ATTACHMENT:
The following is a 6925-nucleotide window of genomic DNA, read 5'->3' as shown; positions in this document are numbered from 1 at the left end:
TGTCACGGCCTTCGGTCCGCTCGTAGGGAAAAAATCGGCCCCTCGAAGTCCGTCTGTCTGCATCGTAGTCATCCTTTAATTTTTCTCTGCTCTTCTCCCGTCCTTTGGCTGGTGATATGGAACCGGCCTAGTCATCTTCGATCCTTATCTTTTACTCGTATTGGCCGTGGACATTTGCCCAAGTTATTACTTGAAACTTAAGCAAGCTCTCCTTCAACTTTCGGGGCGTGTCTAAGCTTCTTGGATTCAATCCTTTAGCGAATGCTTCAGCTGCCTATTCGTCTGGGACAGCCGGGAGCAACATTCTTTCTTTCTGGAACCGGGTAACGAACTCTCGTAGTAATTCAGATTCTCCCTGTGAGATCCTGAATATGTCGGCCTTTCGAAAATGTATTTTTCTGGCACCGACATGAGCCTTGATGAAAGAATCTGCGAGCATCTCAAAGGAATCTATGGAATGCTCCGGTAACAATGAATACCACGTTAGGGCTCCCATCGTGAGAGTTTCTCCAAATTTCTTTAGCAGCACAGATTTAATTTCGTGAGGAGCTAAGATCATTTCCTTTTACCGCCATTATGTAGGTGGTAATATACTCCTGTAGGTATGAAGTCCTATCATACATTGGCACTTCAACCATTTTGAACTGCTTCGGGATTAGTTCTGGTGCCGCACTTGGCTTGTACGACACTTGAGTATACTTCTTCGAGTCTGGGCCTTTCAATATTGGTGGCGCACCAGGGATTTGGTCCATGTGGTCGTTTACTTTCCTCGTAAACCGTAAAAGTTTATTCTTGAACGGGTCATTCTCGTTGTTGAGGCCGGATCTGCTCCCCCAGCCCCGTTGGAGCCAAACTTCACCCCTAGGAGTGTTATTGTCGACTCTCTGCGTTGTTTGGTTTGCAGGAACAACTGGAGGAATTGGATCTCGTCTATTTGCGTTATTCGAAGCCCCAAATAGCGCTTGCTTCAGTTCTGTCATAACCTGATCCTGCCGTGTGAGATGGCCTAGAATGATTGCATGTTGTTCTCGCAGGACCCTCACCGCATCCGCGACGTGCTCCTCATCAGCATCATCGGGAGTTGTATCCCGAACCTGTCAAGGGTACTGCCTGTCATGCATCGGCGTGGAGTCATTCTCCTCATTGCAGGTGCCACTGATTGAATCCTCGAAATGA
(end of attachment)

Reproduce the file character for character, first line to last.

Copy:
The following is a 6925-nucleotide window of genomic DNA, read 5'->3' as shown; positions in this document are numbered from 1 at the left end:
TGTCACGGCCTTCGGTCCGCTCGTAGGGAAAAAATCGGCCCCTCGAAGTCCGTCTGTCTGCATCGTAGTCATCCTTTAATTTTTCTCTGCTCTTCTCCCGTCCTTTGGCTGGTGATATGGAACCGGCCTAGTCATCTTCGATCCTTATCTTTTACTCGTATTGGCCGTGGACATTTGCCCAAGTTATTACTTGAAACTTAAGCAAGCTCTCCTTCAACTTTCGGGGCGTGTCTAAGCTTCTTGGATTCAATCCTTTAGCGAATGCTTCAGCTGCCTATTCGTCTGGGACAGCCGGGAGCAACATTCTTTCTTTCTGGAACCGGGTAACGAACTCTCGTAGTAATTCAGATTCTCCCTGTGAGATCCTGAATATGTCGGCCTTTCGAAAATGTATTTTTCTGGCACCGACATGAGCCTTGATGAAAGAATCTGCGAGCATCTCAAAGGAATCTATGGAATGCTCCGGTAACAATGAATACCACGTTAGGGCTCCCATCGTGAGAGTTTCTCCAAATTTCTTTAGCAGCACAGATTTAATTTCGTGAGGAGCTAAGATCATTTCCTTTTACCGCCATTATGTAGGTGGTAATATACTCCTGTAGGTATGAAGTCCTATCATACATTGGCACTTCAACCATTTTGAACTGCTTCGGGATTAGTTCTGGTGCCGCACTTGGCTTGTACGACACTTGAGTATACTTCTTCGAGTCTGGGCCTTTCAATATTGGTGGCGCACCAGGGATTTGGTCCATGTGGTCGTTTACTTTCCTCGTAAACCGTAAAAGTTTATTCTTGAACGGGTCATTCTCGTTGTTGAGGCCGGATCTGCTCCCCCAGCCCCGTTGGAGCCAAACTTCACCCCTAGGAGTGTTATTGTCGACTCTCTGCGTTGTTTGGTTTGCAGGAACAACTGGAGGAATTGGATCTCGTCTATTTGCGTTATTCGAAGCCCCAAATAGCGCTTGCTTCAGTTCTGTCATAACCTGATCCTGCCGTGTGAGATGGCCTAGAATGATTGCATGTTGTTCTCGCAGGACCCTCACCGCATCCGCGACGTGCTCCTCATCAGCATCATCGGGAGTTGTATCCCGAACCTGTCAAGGGTACTGCCTGTCATGCATCGGCGTGGAGTCATTCTCCTCATTGCAGGTGCCACTGATTGAATCCTCGAAATGA